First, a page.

A Green Olive Tree

But I am like a green olive tree in the house of God. (Psalm 52:8a)

Trees are wonderful things in God’s creation, which the Spirit often inspired the writers of Scripture to use as spiritual metaphors. Here is chosen an olive tree, a common and important tree in much of the Mediterranean. An olive tree is known for its shade, its beauty and of course the tasty and soothing oil produced from its olives. David wrote this Psalm when he had gone to the Tabernacle to visit Ahimilech (1 Sam 21). The Tabernacle represented God’s presence, sacrifice for sin and worship (Today believer’s enjoy the presence of God through His Holy Spirit and our sins have been atoned at the Cross; however, we still gather in worship at places like Chapels). He came here as he fled from Saul and here he also met Doeg, Saul’s chief herdsman, who eventually betrayed Ahimilech (he is what is meant by v. 7!). David loved the LORD and enjoyed being in His presence. He recognised when He was in the house of God, he was like a green olive tree.

Can we say we are like a green olive tree, or are we perhaps a half-dead olive tree, or maybe a dead one like Doeg? Whether we are or whether we are not actually hinges upon being in the house of God. Is the public worship of God our joy & a priority above all others? When we gather together each Lord’s Day (and at other times) we declare our trust in God alone (v. 8b), we praise and thank Him (v. 9a) and we seek His face together (v. 9b). Our spiritual health can be measured by faithful delight in attending worship.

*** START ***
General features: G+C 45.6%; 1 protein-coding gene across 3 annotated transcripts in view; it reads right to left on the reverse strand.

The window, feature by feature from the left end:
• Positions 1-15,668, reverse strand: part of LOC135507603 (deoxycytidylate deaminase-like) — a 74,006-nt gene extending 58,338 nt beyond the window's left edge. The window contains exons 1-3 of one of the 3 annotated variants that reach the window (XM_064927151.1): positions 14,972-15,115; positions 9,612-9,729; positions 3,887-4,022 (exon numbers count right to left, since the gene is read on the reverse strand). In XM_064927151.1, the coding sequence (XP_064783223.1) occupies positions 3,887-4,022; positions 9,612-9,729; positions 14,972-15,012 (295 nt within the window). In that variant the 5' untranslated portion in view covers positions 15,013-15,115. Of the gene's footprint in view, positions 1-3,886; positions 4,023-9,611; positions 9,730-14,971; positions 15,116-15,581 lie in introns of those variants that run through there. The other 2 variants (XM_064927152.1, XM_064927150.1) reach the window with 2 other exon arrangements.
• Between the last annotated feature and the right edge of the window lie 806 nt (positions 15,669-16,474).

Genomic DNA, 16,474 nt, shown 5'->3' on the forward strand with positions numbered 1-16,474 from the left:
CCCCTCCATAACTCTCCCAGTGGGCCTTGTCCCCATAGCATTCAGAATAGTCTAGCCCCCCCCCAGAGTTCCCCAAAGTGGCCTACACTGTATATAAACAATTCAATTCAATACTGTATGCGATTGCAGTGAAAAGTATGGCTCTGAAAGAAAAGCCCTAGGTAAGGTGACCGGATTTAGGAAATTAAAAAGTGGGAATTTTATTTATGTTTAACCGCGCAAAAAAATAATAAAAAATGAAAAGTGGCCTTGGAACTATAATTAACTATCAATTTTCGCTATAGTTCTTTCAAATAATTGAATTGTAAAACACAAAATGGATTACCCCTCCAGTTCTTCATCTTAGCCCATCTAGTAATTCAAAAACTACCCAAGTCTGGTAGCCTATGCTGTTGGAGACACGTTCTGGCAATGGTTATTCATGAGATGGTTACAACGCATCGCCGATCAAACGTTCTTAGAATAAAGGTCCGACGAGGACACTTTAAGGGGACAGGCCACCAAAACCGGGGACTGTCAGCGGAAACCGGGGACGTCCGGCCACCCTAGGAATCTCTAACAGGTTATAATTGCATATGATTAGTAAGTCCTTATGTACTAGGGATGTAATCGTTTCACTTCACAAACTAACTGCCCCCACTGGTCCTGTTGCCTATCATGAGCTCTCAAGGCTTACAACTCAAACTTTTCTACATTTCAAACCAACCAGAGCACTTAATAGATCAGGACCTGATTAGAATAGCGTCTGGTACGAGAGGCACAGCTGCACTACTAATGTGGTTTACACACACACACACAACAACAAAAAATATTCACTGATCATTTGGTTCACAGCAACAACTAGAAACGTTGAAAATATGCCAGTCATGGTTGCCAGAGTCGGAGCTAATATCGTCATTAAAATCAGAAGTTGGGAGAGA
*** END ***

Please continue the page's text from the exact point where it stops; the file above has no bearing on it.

This year as we focus on being rooted, may we root ourselves in the Lord, expressed in and aided by being in His house. Oh the blessings that will follow! Then we shall be like a green olive tree.

The Lord’s Sweetest Blessings,

Pastor Chris


Honour the Lord with your wealth and with the firstfruits of all your produce; then your barns will be filled with plenty, and your vats will be bursting with wine. (Proverbs 3:9–10)

September is here and so Harvest will soon be upon us, even though many crops we remember that the Lord has blessed us with have already been gathered in. Such was the case with my honey harvest, which is collected in early August and harvested soon after. Despite the drought, because bees like warm weather, one hive produced a whopping 170lbs! At Harvestime the ancient Israelites were commanded in Leviticus to bring the firstfruits of their crop (or wealth if a merchant)—the very best devoted to the LORD—as a sign of their thankfulness to God and in conjunction with their tithes and offerings, a recognition and sign of their dependence upon Him. Whilst our worship no longer operates in quite the same way under the New Covenant, the principle of firstfruits, and the wisdom of the proverb, is still worthy of our acceptance. Do we bring Him our best (a sign of God’s worth), the first (an act of faith and expression of His priority in our life) or anything at all (an act that worship’s God, or fails to, as the great provider). Bringing our firstfruits in time, giftings, service and monetary gifts is a very important spiritual discipline to cultivate. When we honour the Lord He will in turn honour us. We can give without loving, but we cannot love without giving.